BOSTON, Mass. /Massachusetts Newswire/ — Lieutenant Governor Timothy Murray today joined commuter rail riders and state officials aboard a new diesel-electric locomotive on its inaugural ride from Worcester to Boston. The state-of-the-art diesel-electric locomotive is one of two new trains purchased from the Utah Transit Authority, and marks the first time in more than two decades that new locomotives will join the MBTA’s commuter rail fleet.
“Our Administration continues to work towards delivering a more dependable and efficient transit system as well as improved customer service for our commuters in this region and across the Commonwealth,” said Lieutenant Governor Timothy Murray. “These new locomotives are more fuel efficient and more reliable, improving on-time performance for the benefit of commuters.”
By employing new technology that makes the engines more fuel efficient and prevents unnecessary idling, the new locomotives will reduce nitrogen oxide levels by 20 tons per engine annually. Each locomotive in the existing fleet burns 228,000 gallons of fuel per year, resulting in the release of 241 tons of nitrogen oxide. These new locomotives will burn about 36,500 fewer gallons while generating more horsepower. The energy savings will be about $78,000 a year per locomotive.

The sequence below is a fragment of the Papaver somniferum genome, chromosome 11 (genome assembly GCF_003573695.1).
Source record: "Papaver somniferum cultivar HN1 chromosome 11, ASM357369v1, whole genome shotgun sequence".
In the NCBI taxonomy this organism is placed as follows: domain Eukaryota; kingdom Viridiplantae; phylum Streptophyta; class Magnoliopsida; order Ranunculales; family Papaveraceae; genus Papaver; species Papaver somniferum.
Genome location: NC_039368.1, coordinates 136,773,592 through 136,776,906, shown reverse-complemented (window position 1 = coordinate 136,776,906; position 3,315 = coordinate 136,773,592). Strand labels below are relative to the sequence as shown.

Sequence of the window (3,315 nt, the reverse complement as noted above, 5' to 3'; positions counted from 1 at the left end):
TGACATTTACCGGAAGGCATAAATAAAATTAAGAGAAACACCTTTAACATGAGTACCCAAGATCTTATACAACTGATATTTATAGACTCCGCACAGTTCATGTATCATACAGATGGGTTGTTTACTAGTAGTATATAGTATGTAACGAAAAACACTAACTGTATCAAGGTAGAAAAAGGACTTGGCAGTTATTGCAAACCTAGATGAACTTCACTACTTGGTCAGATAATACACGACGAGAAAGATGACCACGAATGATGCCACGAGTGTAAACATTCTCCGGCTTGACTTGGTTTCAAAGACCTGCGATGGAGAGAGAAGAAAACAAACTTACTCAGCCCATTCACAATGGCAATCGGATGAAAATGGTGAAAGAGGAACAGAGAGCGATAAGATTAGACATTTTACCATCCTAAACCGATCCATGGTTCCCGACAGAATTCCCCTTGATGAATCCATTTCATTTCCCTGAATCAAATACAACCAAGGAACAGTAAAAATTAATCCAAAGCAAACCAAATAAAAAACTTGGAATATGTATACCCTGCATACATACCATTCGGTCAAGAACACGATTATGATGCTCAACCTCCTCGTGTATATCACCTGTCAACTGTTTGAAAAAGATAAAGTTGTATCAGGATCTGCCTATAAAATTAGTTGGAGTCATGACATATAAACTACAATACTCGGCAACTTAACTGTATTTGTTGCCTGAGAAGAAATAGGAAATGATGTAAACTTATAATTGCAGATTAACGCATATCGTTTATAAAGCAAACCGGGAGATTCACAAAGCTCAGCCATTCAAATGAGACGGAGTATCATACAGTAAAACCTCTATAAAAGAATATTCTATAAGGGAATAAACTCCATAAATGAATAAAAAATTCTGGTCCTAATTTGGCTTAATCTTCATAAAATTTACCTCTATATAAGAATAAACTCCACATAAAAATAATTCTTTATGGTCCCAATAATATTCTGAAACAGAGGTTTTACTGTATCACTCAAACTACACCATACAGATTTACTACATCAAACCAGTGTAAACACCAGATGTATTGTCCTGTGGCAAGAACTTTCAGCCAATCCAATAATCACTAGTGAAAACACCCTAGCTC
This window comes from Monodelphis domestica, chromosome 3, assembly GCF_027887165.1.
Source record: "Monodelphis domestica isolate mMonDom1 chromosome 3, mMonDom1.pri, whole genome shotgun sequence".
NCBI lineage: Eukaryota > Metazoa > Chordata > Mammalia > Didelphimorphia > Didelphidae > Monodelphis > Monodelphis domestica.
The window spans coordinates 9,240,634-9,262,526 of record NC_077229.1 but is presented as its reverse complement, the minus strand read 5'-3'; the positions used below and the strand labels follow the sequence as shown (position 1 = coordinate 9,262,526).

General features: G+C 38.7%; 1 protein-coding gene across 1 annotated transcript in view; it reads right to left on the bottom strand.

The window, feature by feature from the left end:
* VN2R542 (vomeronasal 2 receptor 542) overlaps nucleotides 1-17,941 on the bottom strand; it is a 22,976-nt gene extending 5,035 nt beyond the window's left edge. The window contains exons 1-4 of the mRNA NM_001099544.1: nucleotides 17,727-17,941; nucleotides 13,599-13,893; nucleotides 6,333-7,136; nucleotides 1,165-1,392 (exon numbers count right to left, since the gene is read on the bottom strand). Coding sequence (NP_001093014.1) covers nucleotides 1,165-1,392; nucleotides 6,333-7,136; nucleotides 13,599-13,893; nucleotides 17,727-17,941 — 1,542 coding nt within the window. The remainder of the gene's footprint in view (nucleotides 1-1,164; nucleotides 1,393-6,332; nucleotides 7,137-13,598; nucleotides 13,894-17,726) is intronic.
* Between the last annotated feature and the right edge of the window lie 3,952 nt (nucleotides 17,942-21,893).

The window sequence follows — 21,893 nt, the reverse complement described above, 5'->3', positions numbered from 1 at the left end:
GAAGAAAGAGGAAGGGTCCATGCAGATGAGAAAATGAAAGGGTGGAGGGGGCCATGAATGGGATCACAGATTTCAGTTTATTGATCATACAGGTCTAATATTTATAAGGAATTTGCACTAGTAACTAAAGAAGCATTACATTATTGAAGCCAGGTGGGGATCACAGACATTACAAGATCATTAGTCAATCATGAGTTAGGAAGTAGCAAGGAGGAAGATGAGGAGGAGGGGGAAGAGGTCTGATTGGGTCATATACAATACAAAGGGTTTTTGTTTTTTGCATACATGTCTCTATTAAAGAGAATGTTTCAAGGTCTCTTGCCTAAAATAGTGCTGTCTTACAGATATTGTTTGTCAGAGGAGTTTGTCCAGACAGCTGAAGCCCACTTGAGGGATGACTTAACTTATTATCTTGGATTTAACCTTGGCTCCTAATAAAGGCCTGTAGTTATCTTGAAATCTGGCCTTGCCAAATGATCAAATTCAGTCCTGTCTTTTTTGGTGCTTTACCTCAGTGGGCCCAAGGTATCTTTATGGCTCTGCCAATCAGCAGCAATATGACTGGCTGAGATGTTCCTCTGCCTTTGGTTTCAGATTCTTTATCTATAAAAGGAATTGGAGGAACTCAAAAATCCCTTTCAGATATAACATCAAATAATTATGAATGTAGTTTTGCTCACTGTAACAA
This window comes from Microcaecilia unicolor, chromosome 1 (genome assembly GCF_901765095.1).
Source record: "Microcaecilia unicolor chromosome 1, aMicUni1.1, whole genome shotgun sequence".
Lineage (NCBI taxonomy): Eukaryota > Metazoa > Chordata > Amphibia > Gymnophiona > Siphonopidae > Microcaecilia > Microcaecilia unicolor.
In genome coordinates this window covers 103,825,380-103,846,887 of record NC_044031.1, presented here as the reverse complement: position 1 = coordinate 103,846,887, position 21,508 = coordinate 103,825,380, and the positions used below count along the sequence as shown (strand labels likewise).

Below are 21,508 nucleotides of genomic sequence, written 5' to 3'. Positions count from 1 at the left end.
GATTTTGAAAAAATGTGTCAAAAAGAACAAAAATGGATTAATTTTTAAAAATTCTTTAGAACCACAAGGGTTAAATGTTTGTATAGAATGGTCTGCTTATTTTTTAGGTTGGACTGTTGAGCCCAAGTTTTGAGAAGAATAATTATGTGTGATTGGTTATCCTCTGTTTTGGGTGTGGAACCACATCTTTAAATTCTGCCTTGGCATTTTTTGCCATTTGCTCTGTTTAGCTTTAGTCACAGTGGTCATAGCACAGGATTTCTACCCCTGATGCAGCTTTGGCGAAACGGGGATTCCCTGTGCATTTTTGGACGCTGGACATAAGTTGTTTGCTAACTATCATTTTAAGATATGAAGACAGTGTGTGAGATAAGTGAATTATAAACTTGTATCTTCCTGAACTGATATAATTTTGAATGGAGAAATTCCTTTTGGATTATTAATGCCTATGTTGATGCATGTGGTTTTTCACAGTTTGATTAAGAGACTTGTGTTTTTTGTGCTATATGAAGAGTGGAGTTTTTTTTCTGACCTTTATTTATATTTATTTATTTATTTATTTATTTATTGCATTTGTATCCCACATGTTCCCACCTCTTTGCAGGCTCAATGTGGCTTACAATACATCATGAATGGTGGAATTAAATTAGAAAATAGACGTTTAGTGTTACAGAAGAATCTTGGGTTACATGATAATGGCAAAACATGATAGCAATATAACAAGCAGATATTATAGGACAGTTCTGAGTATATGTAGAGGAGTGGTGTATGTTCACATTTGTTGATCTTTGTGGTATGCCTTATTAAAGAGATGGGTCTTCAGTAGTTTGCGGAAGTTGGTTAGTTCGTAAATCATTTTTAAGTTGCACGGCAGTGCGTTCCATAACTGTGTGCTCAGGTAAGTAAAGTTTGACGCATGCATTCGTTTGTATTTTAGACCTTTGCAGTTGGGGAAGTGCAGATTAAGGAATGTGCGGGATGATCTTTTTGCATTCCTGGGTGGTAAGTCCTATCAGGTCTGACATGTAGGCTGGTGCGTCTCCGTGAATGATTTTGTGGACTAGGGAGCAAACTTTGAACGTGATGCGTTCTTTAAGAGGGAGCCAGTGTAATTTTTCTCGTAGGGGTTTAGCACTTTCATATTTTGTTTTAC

In June 2010, the MassDOT Board of Directors approved the purchase of an additional 20 new diesel-electric locomotives from Motive Power, Inc. of Boise, Idaho at a cost of $114 million. The 20 new locomotives will be brought into service in 2013 to replace the 20 oldest units in the fleet.
“Governor Patrick and Lieutenant Governor Murray have a proven commitment to improving the Commonwealth’s transportation infrastructure after years of neglect, and these new diesel-electric locomotives are a great example of that commitment,” said MassDOT Secretary and CEO Jeffrey Mullan.
“The addition of new locomotives to the fleet brings immediate benefits to our customers and the environment,” said MBTA General Manager Richard Davey. “Improved on time performance, energy efficiency, and an overall improvement to the customer’s commuting experience are all positives to be applauded.”
The MBTA commuter rail fleet operates under a contract with the Massachusetts Bay Commuter Railroad Company. The fleet consists of 410 coaches including 140 bi-level and 270 single coaches, and 80 locomotives. The fleet ranges in age from 7 to 29 years. Commuter rail service carries approximately 148,000 customers round-trip each weekday.
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